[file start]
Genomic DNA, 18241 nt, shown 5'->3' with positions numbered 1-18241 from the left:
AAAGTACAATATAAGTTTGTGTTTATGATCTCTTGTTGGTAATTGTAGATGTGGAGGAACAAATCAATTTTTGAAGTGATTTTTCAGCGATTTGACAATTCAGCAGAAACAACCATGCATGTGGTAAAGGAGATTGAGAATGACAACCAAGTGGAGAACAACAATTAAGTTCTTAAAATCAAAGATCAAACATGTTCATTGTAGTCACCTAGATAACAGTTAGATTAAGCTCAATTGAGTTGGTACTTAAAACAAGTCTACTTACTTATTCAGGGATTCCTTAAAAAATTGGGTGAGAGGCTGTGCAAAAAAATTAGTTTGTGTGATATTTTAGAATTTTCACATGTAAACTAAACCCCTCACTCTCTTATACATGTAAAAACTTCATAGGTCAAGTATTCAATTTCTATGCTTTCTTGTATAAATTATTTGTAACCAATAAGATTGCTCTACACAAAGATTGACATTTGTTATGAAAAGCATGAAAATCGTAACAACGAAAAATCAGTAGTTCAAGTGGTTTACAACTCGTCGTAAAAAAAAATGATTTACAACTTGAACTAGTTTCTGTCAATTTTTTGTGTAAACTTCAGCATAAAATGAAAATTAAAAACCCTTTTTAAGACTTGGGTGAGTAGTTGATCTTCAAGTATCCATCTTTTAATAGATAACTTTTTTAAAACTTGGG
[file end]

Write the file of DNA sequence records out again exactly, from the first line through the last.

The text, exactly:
Genomic DNA, 18241 nt, shown 5'->3' with positions numbered 1-18241 from the left:
AAAGTACAATATAAGTTTGTGTTTATGATCTCTTGTTGGTAATTGTAGATGTGGAGGAACAAATCAATTTTTGAAGTGATTTTTCAGCGATTTGACAATTCAGCAGAAACAACCATGCATGTGGTAAAGGAGATTGAGAATGACAACCAAGTGGAGAACAACAATTAAGTTCTTAAAATCAAAGATCAAACATGTTCATTGTAGTCACCTAGATAACAGTTAGATTAAGCTCAATTGAGTTGGTACTTAAAACAAGTCTACTTACTTATTCAGGGATTCCTTAAAAAATTGGGTGAGAGGCTGTGCAAAAAAATTAGTTTGTGTGATATTTTAGAATTTTCACATGTAAACTAAACCCCTCACTCTCTTATACATGTAAAAACTTCATAGGTCAAGTATTCAATTTCTATGCTTTCTTGTATAAATTATTTGTAACCAATAAGATTGCTCTACACAAAGATTGACATTTGTTATGAAAAGCATGAAAATCGTAACAACGAAAAATCAGTAGTTCAAGTGGTTTACAACTCGTCGTAAAAAAAAATGATTTACAACTTGAACTAGTTTCTGTCAATTTTTTGTGTAAACTTCAGCATAAAATGAAAATTAAAAACCCTTTTTAAGACTTGGGTGAGTAGTTGATCTTCAAGTATCCATCTTTTAATAGATAACTTTTTTAAAACTTGGG